The differences between between Kyiv and Washington are more about "the stylistics and the emphasis" than anything else, argued political scientist Volodymyr Fesenko.  He pointed out that since Russia's annexation of Crimea in 2014, Russia has increased its permanent military presence along Ukraine's borders and carried out large-scale exercises every spring and summer. As a result, Ukrainians, Fesenko said, have learned to live with the constant risk of escalation. And all the current talk of war has already had a very real impact on Ukraine, "war has yet to break out, but the media war is already being fought and that's having a negative impact on the Ukrainian economy," Fesenko told DW.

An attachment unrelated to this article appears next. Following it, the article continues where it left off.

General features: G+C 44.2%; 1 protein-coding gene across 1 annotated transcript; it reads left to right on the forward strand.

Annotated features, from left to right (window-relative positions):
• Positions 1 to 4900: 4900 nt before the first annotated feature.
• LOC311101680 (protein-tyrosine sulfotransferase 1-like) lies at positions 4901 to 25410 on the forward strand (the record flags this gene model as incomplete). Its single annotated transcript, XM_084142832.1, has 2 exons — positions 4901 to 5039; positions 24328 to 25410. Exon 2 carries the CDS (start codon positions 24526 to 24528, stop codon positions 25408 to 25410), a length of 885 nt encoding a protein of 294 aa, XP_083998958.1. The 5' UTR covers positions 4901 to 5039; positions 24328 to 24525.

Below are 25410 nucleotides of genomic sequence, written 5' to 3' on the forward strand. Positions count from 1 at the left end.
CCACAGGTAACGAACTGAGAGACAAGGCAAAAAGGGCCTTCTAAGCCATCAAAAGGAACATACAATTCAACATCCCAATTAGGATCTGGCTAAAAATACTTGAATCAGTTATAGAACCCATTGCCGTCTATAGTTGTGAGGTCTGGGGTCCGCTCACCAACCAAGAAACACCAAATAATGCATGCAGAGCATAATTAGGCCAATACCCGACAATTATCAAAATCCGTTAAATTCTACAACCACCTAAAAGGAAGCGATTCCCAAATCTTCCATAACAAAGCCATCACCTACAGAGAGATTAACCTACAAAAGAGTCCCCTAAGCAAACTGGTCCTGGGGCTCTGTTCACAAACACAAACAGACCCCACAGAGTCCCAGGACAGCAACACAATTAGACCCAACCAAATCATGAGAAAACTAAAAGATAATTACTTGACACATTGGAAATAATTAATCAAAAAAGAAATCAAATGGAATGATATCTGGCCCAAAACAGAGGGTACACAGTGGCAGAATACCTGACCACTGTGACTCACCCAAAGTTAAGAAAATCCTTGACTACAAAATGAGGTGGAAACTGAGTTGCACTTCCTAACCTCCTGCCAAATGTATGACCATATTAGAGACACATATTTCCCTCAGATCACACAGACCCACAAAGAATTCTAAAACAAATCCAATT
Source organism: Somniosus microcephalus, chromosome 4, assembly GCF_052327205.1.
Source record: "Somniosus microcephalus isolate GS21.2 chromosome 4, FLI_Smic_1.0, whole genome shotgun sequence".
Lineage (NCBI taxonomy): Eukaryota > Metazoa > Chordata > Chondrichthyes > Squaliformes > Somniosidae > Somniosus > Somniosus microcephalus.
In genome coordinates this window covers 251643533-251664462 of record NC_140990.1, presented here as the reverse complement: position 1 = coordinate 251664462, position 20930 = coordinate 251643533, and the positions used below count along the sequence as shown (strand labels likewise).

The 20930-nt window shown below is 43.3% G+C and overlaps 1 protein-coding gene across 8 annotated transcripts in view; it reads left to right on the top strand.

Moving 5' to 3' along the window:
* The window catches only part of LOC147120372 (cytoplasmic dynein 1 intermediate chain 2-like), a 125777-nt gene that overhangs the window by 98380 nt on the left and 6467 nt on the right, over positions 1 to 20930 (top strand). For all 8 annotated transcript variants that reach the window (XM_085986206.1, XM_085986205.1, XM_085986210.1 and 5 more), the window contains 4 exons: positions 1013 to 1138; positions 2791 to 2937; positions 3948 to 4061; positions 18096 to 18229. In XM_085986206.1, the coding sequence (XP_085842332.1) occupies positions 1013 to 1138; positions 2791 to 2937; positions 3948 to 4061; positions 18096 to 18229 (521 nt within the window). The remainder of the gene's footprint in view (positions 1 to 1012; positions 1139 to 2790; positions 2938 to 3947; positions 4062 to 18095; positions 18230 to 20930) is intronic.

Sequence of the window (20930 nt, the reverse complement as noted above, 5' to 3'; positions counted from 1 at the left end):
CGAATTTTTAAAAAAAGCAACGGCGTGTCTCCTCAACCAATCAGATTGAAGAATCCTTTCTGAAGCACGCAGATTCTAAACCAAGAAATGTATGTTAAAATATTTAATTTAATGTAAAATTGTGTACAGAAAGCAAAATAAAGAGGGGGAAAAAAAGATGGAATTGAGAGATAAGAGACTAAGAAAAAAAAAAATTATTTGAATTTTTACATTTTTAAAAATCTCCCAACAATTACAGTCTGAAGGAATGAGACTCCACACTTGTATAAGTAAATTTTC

How have previous escalations been resolved?

This is not first time Russia has used troop movements to ramp up tensions with Ukraine. In March and April 2021, Russia massed tens of thousands of troops on Ukraine's borders and staged navy drills in the Black Sea. The troop movements caused significant concern internationally, but fears of an imminent conflict were less acute than at present. Back then Russian forces did not have the logistics in place to launch a full-scale attack and Russia had not formulated any concrete demands. 

In spring 2021, Joe Biden's offer of a one-on-one summit with Vladimir Putin, the man he had only a few weeks earlier called a "killer," saw Russia calling an end to the maneuvers that had brought so many troops to Ukraine's borders.